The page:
In the 2010-2011 Alaska Hunting Regulations, I was struck by a section of the letter that Corey Rossi, the Director of the Division of Wildlife Conservation, wrote.
“First and foremost, we as a society are losing our connection with the land.”
~Stop. Think about that.
Ok, to continue…
“For many, the importance of open space, abundant fish and wildlife populations and clean water and air are being displaced by modern conveniences and access to the latest technology. Such a trend can lead to apathy toward the things that we hunters hold dear and can lead to a misunderstanding of the importance of a healthy natural world to our quality of life. Although this trend may be less apparent in Alaska than in other states, we are not immune to its detrimental effects.”
Hunter or not, I cannot imagine a world that this great wilderness and all the wild places on our planet do not exist.
The children, playing hide and seek, cowboys and Indians, and other wonderful fantasies that the forests and wooded areas spark inside of our young ones. Photographers, couples walking hand in hand through the light dappled by the wind moving the trees above.
The wonderful feeling of riding a horse through the wilderness as his steady gait takes you further and easier to places you will discover. The uniqueness of his steps, so familiar to the wild critters that live here too, don’t frighten or warn those critters back into hiding, and giving you the opportunities to see and photograph the amazing animals that you come across.
My next thought, is what about survival skills? Who will teach people to safely navigate these wild places and how to survive…. if there are none?
Ok, if there are no wild places, no wild animals, why should anyone learn to survive?
This in turn, reminded me of something else I had read recently by J. Wayne Fears in his book, The Complete Book of Outdoor Survival.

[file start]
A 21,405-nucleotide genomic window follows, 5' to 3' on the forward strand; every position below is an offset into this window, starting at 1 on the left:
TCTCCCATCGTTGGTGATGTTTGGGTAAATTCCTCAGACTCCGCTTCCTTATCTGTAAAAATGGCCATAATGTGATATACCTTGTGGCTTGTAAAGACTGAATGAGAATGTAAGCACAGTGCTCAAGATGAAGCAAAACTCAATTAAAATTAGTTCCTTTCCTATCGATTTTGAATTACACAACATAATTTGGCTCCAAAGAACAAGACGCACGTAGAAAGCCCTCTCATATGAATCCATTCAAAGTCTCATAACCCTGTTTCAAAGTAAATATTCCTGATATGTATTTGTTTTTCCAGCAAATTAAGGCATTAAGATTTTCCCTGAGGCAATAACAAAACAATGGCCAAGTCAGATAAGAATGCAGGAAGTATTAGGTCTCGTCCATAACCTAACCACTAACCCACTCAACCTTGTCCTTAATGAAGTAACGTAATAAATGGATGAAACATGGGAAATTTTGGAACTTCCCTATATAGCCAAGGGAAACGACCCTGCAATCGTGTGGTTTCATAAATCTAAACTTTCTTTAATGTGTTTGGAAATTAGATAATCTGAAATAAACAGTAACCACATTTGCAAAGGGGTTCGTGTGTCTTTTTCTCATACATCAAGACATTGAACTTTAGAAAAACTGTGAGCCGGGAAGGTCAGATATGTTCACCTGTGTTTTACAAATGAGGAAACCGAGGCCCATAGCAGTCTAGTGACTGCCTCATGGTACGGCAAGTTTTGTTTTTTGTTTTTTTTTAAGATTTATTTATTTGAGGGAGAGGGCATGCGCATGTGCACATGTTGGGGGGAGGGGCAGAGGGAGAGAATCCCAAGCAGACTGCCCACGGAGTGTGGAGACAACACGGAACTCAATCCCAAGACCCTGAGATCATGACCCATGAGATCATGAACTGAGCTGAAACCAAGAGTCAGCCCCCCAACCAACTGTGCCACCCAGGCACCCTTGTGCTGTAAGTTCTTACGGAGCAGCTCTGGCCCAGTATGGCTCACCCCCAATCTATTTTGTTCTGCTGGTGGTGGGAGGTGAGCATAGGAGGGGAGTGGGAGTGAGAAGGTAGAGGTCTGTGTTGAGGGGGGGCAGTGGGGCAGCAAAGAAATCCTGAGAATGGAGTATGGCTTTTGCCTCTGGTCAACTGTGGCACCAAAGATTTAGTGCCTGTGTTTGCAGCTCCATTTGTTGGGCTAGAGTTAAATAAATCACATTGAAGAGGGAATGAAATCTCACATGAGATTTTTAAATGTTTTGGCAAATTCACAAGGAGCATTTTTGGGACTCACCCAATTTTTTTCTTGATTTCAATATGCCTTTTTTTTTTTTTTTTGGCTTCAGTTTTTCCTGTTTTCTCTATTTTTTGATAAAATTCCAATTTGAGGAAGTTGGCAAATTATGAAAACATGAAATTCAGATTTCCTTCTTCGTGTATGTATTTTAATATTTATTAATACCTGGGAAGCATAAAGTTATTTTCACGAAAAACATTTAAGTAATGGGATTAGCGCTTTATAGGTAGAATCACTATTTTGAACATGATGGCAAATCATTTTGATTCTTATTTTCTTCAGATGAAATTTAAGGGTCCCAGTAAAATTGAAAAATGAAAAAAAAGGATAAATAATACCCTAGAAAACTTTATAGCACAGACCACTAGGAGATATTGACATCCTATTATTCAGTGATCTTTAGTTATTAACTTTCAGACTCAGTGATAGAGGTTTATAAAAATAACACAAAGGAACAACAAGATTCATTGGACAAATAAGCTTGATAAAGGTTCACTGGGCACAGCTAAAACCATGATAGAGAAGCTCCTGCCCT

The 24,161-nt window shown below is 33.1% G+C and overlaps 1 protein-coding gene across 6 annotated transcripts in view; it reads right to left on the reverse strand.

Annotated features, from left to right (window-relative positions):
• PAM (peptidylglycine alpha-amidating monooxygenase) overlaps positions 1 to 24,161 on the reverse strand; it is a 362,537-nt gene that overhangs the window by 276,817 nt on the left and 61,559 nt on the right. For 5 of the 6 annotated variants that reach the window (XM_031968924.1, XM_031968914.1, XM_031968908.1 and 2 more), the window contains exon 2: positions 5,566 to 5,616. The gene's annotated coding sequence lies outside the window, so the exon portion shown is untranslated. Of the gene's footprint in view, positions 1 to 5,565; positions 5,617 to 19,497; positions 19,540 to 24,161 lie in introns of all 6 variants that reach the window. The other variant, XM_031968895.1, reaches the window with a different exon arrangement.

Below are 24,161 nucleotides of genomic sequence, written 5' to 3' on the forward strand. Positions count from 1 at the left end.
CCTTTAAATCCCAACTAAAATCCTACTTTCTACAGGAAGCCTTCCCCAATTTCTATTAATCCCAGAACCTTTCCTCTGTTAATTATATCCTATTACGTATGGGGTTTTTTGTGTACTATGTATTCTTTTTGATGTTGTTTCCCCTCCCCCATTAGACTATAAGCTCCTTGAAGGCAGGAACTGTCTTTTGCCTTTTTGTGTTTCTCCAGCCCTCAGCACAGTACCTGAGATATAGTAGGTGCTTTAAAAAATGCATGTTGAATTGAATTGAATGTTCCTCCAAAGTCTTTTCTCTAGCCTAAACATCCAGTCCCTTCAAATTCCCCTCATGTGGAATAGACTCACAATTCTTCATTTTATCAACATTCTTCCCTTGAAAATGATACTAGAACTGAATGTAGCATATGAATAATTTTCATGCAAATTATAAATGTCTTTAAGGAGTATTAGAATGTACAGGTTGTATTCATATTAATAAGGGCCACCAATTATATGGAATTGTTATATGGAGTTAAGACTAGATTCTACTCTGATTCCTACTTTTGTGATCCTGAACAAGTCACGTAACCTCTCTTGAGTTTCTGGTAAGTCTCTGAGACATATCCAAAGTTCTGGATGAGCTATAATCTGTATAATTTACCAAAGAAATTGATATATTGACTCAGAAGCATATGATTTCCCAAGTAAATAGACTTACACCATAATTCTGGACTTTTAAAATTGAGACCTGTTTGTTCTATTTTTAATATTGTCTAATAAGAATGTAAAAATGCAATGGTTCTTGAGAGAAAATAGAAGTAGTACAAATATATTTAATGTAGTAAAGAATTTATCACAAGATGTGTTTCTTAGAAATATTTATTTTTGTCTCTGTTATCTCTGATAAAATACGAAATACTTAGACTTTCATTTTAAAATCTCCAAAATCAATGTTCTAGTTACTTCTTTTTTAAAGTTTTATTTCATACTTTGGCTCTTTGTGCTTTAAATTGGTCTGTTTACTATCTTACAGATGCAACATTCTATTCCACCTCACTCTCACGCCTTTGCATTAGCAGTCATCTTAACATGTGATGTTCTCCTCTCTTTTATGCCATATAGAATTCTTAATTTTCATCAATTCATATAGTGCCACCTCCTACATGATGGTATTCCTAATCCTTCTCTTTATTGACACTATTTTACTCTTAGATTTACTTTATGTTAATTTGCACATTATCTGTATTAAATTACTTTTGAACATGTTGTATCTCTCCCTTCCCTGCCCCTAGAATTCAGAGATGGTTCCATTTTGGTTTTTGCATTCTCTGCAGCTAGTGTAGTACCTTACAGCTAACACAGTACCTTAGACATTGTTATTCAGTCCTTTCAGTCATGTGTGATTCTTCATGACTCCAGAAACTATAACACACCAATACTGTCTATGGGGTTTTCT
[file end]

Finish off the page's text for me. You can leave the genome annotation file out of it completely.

“Why should anyone learn survival skills? This is the 21st Century. Survival training is no longer necessary.”
Well, Mr. Fears has his opinions of this statement, and shares them in his book. My own are similar and with the passage of time that overtakes all of us with its changes and progress, I stand aside full of worry.
Are we capable of survival, of surviving, if the phone you pick up has no dial tone or the internet fails, the lights don’t turn on with the flick of a switch, water doesn’t appear like magic from a faucet, with choices in temperature? What will happen if the gas stations are empty or the groceries aren’t delivered to the stores that sell them? What happens when there really isn’t any money?
Whether or not anything “happens” at the end of 2012, making a good living at this point in time has become increasingly difficult and for many, it has already become an issue of survival.
Food and shelter are the first two needs for survival. Hunting, fishing, scavenging and foraging are skills necessary for food, thus survival.
Shelter. You need to be able to escape Nature’s hand as well. Can you make fire if your Bic runs dry? How will you stay warm? How will you cook food to survive on?
These are only a few points of the Survival & Guide Training covered. Yes, we do have the horses, but what if someone is lost and hurt? No sane human sets out thinking to himself, “today would be a great day to get lost and hurt.” So the worst happened. Are you capable of making the right decisions? Pioneer Outfitters will give you the skills and sharpen what you bring, so that you not only can make the right decisions, you will.
Are you ready to do something, bigger than even you hoped? Are you determined to be ready, when the time comes, because it does to us all, to be the one that leads the way? To do something that has been part of our history and future, from the start?